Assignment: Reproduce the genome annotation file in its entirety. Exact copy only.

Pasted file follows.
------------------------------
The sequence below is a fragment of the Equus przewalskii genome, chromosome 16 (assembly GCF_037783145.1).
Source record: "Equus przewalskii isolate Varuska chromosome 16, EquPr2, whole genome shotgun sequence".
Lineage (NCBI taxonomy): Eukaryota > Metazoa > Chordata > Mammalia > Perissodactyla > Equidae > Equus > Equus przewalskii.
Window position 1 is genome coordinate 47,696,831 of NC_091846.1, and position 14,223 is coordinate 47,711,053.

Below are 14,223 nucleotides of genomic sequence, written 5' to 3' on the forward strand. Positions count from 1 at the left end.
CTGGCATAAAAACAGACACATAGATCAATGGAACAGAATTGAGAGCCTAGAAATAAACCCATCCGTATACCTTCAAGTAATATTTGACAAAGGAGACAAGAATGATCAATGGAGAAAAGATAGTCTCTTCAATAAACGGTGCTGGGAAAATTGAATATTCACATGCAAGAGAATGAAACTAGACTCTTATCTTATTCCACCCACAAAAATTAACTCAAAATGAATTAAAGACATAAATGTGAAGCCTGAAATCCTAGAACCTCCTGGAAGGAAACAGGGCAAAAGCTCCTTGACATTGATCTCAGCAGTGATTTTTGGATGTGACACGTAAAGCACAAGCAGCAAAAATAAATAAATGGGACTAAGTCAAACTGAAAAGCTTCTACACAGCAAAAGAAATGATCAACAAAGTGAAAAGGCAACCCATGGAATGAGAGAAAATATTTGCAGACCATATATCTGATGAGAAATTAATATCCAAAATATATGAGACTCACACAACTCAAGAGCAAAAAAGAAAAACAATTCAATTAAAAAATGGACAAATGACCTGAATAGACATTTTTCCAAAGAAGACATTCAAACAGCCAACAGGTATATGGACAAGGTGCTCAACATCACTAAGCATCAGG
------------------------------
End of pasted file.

The sequence below is a fragment of the Equus przewalskii genome, chromosome 16 (assembly GCF_037783145.1).
Source record: "Equus przewalskii isolate Varuska chromosome 16, EquPr2, whole genome shotgun sequence".
Lineage (NCBI taxonomy): Eukaryota > Metazoa > Chordata > Mammalia > Perissodactyla > Equidae > Equus > Equus przewalskii.
Window position 1 is genome coordinate 47,696,831 of NC_091846.1, and position 14,223 is coordinate 47,711,053.

Below are 14,223 nucleotides of genomic sequence, written 5' to 3' on the forward strand. Positions count from 1 at the left end.
CTGGCATAAAAACAGACACATAGATCAATGGAACAGAATTGAGAGCCTAGAAATAAACCCATCCGTATACCTTCAAGTAATATTTGACAAAGGAGACAAGAATGATCAATGGAGAAAAGATAGTCTCTTCAATAAACGGTGCTGGGAAAATTGAATATTCACATGCAAGAGAATGAAACTAGACTCTTATCTTATTCCACCCACAAAAATTAACTCAAAATGAATTAAAGACATAAATGTGAAGCCTGAAATCCTAGAACCTCCTGGAAGGAAACAGGGCAAAAGCTCCTTGACATTGATCTCAGCAGTGATTTTTGGATGTGACACGTAAAGCACAAGCAGCAAAAATAAATAAATGGGACTAAGTCAAACTGAAAAGCTTCTACACAGCAAAAGAAATGATCAACAAAGTGAAAAGGCAACCCATGGAATGAGAGAAAATATTTGCAGACCATATATCTGATGAGAAATTAATATCCAAAATATATGAGACTCACACAACTCAAGAGCAAAAAAGAAAAACAATTCAATTAAAAAATGGACAAATGACCTGAATAGACATTTTTCCAAAGAAGACATTCAAACAGCCAACAGGTATATGGACAAGGTGCTCAACATCACTAAGCATCAGG